OpenSpending News Round-up, September 2

Written by
  • Teodora Beleaga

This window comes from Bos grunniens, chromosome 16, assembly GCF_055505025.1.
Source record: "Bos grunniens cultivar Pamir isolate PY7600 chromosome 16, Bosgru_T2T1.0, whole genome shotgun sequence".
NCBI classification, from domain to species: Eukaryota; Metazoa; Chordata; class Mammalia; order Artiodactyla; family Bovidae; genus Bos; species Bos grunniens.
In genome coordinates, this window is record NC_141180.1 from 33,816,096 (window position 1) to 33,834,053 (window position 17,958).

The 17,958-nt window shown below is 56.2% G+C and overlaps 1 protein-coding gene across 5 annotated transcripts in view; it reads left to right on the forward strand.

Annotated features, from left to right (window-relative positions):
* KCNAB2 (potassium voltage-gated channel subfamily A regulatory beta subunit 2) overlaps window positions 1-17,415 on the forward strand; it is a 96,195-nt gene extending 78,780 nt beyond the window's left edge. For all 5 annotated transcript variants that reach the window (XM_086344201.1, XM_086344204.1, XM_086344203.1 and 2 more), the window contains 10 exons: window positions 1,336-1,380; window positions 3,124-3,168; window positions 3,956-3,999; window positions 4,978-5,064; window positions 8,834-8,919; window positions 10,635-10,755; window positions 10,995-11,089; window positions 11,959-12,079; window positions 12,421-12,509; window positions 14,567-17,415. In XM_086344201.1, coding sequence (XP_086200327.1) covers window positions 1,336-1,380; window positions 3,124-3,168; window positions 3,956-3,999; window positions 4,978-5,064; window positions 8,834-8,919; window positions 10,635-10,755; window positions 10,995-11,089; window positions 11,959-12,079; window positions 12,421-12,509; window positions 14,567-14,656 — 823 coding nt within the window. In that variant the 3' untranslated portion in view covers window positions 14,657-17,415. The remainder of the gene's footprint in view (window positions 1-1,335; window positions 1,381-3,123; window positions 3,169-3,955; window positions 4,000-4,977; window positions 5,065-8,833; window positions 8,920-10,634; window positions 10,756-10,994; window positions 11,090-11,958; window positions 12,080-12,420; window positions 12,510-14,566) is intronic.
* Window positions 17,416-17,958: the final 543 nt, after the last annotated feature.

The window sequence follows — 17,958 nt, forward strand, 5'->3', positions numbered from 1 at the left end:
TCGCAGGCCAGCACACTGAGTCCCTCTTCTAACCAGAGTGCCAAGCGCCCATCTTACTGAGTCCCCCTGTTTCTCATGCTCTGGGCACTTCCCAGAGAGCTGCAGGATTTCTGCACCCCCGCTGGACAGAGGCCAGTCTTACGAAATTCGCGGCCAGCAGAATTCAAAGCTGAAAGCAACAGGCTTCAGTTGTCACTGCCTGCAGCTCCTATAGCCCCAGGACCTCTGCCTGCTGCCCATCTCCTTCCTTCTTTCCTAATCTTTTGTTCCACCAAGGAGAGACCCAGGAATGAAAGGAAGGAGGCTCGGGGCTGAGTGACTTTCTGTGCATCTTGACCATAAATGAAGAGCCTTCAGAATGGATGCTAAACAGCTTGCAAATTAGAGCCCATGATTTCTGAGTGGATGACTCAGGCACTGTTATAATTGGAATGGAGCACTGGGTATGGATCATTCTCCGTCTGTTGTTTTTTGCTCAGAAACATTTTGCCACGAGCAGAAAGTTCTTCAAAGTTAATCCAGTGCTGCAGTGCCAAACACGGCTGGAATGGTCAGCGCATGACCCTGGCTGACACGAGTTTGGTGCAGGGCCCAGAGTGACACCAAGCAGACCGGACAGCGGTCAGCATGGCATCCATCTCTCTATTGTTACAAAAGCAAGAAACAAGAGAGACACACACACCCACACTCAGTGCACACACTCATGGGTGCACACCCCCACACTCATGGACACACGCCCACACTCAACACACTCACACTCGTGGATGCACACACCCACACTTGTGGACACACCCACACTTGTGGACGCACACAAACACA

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Fiscal transparency never sleeps, and neither does the OpenSpending community. To keep track of all happenings across the open spending spectrum, we’re rounding up on latest blogs, stories and datasets each week. But we’re only human, so if we miss anything, give us a nudge at info [at] openspending [dot] org. Updates from around the community As we enter September we’re getting excited about OKCon, the annual OKFN conference taking place in Geneva on 16-18 September 2013. Highlights include a talk about the demand for open financial data (The World Bank), a panel on opening up procurement data (OKFN) and a workshop on what stories the public spending data should tell (Sunlight Foundation) - all taking place on Tuesday, 17 September 2013. Tickets information - should you wish to join - is available here. Community member, Félix Ontañón Carmona wrote a tutorial on producing spending flowcharts, in the form of sankey diagrams,  using d3.js and the OpenSpending aggregated API. This was a cross-post with PBS Ideas Lab Blog - a group blog by innovative new media thinkers including Stanford Knight Fellows and leaders from the MIT Center for Civic Media among many others. Elsewhere on the blog, Marc Joffe, OpenSpending community member, and principal consultant at Public Sector Credit Solutions, explained why New York is among the least likely cities to follow-up Detroit’s bankruptcy example and how the Empire State city has ensured avoidance of such crisis. Neil Ashton, our chief technical writer and analyst, has jump-started the move of OpenSpending blog content from to, which should explain why you have been seeing seriously pixalated pictures and the like across the blog. Should you have the relevant technical skills and find the will to volunteer to help, please get in touch with Neil via twitter or by writing to our mailing list at openspending [at] lists [dot] okfn [dot] org. For spying purposes, we are tracing changes here. Financial transparency around the world Trading Economics published a rough visualisation of Indian Government Spending from 2004 to the first quarter of 2013 using data from the Central Statistical Organisation, India. This follows the news of the rupee’s “biggest fall in a decade” according to Quartz and the country’s slowest economic growth since 2009 according to Bloomberg. Public Spending UK released planned spending data for 2015 also accompanied by a selection of rough charts. You can download the data using their usual download tool at In the US, Slate followed up a NY Times article on elected officials’ (namely state comptrollers) investment dealings of taxpayers’ pension funds which they labelled “a match made in hell”. New datasets on OpenSpending Datasets Last week saw additional national budget data added from Japan, as well as city spending data uploaded from Lodz, Poland. There is still much data to be claimed from last month’s mammoth uploads of spending data from Moldova’s BOOST data to Portugal’s transactional spending data. Our team of data wranglers have been busy cleaning these up for you. You can track still their progress and maybe give them a hand if you feel up to the challenge at Did we miss anything? While we strive to produce a comprehensive snippet of the fiscal transparency landscape across the world, this mammoth task could easily get the better of us. Should that happen we trust the wonderful community at the heart of OpenSpending to give us a nudge at info [at] openspending [dot] org.